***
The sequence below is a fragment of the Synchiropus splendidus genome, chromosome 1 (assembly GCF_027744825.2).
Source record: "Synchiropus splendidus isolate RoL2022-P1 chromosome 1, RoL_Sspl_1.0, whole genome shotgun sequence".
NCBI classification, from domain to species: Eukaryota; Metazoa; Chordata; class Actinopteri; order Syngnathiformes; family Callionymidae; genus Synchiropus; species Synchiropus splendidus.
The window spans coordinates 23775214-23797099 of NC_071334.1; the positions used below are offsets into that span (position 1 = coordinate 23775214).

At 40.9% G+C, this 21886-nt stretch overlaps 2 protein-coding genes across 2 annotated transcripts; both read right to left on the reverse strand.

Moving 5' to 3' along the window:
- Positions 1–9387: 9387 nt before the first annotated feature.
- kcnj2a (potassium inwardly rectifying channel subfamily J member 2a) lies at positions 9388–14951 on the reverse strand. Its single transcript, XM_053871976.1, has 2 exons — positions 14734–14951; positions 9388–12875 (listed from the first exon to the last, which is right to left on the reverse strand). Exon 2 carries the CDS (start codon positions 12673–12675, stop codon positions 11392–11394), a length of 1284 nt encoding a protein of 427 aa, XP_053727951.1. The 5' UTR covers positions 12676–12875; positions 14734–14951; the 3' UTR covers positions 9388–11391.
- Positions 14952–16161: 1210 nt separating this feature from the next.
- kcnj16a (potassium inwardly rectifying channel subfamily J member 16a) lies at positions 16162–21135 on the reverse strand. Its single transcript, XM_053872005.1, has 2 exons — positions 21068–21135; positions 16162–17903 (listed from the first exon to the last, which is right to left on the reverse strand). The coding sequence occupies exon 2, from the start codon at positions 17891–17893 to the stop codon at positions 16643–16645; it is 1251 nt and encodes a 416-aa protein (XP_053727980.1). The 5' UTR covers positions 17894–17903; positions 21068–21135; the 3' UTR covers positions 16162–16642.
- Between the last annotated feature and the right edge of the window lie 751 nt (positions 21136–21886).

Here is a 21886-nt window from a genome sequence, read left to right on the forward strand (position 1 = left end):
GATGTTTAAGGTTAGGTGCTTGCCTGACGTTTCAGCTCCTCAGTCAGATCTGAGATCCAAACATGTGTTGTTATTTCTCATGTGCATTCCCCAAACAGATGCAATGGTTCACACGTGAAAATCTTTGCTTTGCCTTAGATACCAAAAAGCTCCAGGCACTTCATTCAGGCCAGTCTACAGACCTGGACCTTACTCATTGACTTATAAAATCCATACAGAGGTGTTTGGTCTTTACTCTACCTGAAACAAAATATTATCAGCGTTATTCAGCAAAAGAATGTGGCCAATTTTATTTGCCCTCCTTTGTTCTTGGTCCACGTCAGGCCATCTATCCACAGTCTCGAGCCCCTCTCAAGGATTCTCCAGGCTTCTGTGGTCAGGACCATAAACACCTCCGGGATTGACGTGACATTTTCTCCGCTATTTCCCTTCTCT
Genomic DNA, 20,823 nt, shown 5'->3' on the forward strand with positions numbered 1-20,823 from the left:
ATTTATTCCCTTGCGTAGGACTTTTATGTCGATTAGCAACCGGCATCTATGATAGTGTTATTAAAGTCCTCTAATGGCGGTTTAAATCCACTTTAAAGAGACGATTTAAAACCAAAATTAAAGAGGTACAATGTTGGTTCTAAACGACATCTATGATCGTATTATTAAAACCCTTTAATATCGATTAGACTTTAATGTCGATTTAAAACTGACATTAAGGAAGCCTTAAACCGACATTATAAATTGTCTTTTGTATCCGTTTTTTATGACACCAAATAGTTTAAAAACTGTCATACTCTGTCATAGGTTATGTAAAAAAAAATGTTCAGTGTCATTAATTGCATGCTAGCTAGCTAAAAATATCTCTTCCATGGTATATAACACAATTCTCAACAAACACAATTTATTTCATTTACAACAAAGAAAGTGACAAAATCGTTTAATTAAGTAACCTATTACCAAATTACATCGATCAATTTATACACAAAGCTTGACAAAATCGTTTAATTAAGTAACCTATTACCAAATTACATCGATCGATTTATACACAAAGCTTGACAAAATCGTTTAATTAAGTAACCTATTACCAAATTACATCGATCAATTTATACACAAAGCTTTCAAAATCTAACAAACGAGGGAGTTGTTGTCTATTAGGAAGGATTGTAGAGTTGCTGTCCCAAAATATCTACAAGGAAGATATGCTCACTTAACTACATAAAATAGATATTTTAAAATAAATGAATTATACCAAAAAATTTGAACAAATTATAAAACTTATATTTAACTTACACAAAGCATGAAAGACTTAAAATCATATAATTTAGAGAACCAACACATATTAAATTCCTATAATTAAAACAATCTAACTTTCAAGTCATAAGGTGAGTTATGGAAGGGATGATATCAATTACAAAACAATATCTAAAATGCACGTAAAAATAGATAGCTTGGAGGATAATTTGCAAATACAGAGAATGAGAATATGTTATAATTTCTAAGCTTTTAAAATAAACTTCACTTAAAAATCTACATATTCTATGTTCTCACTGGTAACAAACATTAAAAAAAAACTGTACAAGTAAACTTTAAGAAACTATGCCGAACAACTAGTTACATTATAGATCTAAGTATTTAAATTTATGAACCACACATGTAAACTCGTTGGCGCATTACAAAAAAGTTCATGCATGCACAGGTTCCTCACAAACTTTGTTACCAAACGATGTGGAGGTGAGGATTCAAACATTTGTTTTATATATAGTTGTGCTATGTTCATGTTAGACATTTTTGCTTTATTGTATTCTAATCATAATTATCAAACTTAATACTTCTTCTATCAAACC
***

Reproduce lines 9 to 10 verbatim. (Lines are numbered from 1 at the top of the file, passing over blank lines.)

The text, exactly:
- Positions 14952–16161: 1210 nt separating this feature from the next.
- kcnj16a (potassium inwardly rectifying channel subfamily J member 16a) lies at positions 16162–21135 on the reverse strand. Its single transcript, XM_053872005.1, has 2 exons — positions 21068–21135; positions 16162–17903 (listed from the first exon to the last, which is right to left on the reverse strand). The coding sequence occupies exon 2, from the start codon at positions 17891–17893 to the stop codon at positions 16643–16645; it is 1251 nt and encodes a 416-aa protein (XP_053727980.1). The 5' UTR covers positions 17894–17903; positions 21068–21135; the 3' UTR covers positions 16162–16642.